Although the financial burdens for simple survival have grown for people starting a career, the ability of trained technicians to improve their lifestyles has also been seriously jeopardized. It is not uncommon for M5 consultants to review technician pay histories for productive, responsible, and talented people, with the number of such technicians showing a significant decline over the past several years.
The reasons are clear. The product has become extremely complex, and in many cases, backbreaking to repair. Extended warranties have made warranty jobs out of those previously lucrative customer-paid jobs. And, the better a technician gets, the more they get stuck with the impossible-to-repair jobs that do not pay fairly.
Technician wages have not kept pace with the other costs of the business. Years ago, it was not unusual for a technician to make 50% of the labor sales he produced. Now he is lucky to keep 30% of sales. The other expenses of service and body shop operation have increased at so fast a rate that dealerships have had no other choice but to contain the cost of labor. In light of slow or no growth in experienced technician wages, it is no surprise that many technicians are unwilling to compromise their earning power by helping trainee technicians.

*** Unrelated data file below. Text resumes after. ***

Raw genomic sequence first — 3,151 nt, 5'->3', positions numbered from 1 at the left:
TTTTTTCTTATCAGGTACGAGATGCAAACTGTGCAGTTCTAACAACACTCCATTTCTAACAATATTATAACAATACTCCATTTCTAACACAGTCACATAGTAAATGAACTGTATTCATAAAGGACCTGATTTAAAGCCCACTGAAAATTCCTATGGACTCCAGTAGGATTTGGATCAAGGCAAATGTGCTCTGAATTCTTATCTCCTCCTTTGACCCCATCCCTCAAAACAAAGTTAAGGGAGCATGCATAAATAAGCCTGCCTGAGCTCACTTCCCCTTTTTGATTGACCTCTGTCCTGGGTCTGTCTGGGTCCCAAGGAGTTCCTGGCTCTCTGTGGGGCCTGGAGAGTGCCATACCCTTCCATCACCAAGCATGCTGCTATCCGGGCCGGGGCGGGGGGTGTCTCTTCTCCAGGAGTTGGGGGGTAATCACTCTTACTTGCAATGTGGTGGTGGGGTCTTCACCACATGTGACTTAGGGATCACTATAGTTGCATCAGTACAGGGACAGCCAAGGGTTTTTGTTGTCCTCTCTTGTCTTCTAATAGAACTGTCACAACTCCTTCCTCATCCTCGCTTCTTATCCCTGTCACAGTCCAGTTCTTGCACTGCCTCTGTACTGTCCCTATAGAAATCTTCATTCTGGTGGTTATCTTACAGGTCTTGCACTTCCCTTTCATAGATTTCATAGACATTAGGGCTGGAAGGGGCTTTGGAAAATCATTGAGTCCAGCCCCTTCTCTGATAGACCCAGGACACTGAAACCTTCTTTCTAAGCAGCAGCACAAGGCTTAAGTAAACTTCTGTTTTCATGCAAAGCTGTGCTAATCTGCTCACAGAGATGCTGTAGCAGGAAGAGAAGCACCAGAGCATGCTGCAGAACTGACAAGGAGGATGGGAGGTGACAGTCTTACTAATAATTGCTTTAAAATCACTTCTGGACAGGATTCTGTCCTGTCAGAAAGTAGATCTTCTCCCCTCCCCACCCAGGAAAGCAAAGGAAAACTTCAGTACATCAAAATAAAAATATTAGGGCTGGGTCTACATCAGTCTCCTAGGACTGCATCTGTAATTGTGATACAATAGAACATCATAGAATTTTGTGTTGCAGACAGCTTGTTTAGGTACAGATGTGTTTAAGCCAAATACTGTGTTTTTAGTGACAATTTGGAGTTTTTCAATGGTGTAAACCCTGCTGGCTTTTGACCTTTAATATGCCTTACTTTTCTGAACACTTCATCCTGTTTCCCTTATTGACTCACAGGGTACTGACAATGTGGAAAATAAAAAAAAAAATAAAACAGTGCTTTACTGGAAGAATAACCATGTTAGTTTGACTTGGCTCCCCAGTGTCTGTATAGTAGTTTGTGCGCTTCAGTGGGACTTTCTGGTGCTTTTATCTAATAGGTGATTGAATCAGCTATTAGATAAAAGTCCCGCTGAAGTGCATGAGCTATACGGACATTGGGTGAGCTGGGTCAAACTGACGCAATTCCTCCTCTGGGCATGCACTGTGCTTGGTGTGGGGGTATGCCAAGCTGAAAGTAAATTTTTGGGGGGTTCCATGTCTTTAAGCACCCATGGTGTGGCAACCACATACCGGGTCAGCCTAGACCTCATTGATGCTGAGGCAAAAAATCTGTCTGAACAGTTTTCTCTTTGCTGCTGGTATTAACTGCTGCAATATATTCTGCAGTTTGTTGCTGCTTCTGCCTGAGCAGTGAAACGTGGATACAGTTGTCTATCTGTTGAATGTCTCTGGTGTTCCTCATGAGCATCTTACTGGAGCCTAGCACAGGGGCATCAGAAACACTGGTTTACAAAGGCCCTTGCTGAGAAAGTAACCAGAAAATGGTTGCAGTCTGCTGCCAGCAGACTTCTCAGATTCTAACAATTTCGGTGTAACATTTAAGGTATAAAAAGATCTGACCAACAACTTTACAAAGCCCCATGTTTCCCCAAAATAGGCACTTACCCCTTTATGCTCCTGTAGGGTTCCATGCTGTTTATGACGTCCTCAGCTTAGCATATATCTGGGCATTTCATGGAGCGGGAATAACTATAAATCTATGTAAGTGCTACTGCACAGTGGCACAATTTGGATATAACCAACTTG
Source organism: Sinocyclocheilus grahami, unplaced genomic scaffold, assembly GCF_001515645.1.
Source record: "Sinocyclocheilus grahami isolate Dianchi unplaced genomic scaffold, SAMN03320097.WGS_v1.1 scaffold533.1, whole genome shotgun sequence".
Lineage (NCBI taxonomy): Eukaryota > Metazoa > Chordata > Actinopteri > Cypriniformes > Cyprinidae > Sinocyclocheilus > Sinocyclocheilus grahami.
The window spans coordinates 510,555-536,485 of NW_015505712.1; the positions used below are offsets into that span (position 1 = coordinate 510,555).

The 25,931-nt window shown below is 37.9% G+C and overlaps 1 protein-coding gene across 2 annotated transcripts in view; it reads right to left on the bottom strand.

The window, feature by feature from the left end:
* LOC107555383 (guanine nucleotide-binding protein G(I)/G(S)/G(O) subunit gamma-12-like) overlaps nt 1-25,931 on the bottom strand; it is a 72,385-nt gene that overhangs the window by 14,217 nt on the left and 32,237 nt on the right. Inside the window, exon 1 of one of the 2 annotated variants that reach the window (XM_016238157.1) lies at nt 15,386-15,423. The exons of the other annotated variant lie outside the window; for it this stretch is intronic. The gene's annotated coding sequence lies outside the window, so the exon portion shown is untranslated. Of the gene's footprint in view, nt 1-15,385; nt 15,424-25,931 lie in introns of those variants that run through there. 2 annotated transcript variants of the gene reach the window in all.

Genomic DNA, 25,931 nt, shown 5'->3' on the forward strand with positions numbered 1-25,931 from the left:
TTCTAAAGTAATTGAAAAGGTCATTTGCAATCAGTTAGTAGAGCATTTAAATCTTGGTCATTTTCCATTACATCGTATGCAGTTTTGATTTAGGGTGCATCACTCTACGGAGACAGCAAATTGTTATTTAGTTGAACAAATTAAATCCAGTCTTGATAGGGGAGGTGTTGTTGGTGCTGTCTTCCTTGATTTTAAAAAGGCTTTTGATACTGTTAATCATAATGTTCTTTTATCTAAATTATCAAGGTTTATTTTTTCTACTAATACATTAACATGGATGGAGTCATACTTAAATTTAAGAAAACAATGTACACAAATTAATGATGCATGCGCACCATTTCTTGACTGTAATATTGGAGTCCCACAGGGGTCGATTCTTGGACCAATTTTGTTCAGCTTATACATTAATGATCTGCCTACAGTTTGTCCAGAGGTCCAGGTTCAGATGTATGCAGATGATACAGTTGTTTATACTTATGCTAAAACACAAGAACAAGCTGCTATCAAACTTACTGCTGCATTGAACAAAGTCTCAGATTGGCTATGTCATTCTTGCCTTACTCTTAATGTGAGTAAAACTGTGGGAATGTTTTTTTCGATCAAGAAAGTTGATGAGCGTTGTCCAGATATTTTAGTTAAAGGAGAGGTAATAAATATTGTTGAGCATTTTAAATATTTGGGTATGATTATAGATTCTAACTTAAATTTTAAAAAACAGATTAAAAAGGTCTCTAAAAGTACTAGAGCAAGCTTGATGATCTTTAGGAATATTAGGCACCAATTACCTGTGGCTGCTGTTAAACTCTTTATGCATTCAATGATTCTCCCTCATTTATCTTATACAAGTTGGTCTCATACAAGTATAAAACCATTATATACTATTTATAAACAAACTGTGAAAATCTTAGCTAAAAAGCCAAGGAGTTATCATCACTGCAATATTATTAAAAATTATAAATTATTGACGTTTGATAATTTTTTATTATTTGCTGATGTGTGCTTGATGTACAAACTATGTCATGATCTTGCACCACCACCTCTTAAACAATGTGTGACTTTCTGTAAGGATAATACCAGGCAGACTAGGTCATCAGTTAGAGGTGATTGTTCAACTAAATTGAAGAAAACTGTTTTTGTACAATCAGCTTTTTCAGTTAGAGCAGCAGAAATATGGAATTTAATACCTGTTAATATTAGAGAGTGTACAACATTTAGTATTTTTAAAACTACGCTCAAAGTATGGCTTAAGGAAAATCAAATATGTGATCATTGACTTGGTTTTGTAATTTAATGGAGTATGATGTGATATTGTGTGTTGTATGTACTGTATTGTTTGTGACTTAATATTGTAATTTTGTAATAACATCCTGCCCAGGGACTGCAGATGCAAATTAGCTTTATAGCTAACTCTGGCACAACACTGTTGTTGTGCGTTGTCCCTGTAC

THE DEALERSHIP IS truly caught in the middle. Who would have dreamed that garage-owner’s liability insurance would cost what it does now? The increase in the overall expense of running a service department and/or body shop is truly shocking compared to 10 or 20 years ago. The raw costs for EPA and OSHA compliance, employee benefit packages, computers, equipment, and other essentials have put a tremendous financial strain on dealership fixed operations. Under these conditions, the need for trainee pay plans that do not further jeopardize the viability of the business have never been more important.